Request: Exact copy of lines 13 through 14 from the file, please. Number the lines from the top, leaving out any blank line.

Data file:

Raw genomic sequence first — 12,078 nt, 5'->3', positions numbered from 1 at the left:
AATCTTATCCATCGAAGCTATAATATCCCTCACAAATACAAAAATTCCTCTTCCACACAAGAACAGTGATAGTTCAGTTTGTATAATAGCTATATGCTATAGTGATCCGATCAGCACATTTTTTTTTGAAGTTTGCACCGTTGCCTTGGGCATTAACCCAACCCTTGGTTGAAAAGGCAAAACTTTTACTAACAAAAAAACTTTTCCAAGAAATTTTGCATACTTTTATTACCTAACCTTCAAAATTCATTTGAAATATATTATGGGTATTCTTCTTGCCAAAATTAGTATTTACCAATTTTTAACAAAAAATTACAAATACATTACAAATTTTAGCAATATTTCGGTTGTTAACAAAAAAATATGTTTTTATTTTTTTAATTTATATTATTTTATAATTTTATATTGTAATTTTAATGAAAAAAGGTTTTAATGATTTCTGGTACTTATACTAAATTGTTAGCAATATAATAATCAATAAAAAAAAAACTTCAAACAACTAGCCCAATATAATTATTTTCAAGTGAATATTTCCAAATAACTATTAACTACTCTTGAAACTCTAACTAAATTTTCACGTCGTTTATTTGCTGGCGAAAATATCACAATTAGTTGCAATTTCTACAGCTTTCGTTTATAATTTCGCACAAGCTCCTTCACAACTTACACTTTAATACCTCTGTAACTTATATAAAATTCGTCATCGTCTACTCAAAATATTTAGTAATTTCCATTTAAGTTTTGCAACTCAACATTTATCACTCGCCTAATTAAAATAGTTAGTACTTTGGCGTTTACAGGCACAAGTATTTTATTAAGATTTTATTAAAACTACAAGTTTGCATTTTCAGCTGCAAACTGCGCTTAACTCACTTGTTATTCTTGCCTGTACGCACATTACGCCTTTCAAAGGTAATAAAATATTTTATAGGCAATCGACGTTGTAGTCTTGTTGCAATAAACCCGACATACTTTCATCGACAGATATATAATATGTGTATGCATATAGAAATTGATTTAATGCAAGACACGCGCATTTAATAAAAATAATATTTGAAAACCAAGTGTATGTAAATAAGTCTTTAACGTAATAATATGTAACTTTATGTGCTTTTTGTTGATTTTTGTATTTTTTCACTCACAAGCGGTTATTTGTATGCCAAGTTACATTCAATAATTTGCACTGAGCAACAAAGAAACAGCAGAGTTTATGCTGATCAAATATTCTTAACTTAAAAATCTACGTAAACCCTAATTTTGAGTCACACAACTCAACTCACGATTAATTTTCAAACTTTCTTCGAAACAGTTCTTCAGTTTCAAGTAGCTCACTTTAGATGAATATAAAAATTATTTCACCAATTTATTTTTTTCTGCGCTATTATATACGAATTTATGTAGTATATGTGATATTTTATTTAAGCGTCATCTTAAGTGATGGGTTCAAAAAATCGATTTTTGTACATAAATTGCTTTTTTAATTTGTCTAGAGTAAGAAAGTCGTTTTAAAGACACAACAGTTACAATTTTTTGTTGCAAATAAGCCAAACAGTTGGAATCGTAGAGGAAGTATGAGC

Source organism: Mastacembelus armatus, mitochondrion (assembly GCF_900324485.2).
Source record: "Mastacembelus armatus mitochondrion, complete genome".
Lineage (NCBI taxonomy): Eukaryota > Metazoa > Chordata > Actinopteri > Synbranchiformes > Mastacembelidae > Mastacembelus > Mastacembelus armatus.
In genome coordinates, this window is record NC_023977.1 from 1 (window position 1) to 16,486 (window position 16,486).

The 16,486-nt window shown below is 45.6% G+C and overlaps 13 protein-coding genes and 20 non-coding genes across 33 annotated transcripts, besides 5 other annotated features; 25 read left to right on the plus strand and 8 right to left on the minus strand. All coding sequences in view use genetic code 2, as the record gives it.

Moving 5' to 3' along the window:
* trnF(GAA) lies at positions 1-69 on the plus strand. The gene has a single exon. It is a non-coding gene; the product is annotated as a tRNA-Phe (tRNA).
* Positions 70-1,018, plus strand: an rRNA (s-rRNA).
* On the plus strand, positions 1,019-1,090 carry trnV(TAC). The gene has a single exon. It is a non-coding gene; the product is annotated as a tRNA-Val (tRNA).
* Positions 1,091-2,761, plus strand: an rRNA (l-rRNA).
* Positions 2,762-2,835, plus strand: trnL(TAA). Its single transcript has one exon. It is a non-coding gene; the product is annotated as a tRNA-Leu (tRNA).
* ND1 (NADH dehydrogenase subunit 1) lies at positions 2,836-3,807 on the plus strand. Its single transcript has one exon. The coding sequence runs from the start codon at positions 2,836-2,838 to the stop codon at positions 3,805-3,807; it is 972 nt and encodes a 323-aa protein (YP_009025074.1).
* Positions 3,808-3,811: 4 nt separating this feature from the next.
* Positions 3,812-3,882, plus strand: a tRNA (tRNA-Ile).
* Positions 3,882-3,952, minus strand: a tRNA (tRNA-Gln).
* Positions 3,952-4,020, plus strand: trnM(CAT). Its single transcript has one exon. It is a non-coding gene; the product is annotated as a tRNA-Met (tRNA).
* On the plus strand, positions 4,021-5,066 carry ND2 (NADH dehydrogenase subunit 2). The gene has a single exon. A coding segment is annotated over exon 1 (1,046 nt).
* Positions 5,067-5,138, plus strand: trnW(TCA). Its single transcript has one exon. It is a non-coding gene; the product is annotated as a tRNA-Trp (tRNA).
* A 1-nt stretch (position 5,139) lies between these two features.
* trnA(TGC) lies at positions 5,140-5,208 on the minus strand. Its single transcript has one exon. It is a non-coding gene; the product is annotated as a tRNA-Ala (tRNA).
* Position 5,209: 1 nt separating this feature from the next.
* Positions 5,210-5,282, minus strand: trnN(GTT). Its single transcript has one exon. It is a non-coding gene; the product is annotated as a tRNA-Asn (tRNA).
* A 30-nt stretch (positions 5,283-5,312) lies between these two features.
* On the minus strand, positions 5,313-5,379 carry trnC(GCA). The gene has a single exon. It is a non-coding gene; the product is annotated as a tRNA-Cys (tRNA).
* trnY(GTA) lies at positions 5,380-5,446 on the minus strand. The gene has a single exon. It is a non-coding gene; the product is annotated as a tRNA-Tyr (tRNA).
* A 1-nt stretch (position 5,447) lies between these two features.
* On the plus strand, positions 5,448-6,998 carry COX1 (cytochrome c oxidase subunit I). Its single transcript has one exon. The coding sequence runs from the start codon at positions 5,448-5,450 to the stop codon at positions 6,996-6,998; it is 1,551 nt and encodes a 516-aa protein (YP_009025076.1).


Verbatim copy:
* Positions 2,762-2,835, plus strand: trnL(TAA). Its single transcript has one exon. It is a non-coding gene; the product is annotated as a tRNA-Leu (tRNA).
* ND1 (NADH dehydrogenase subunit 1) lies at positions 2,836-3,807 on the plus strand. Its single transcript has one exon. The coding sequence runs from the start codon at positions 2,836-2,838 to the stop codon at positions 3,805-3,807; it is 972 nt and encodes a 323-aa protein (YP_009025074.1).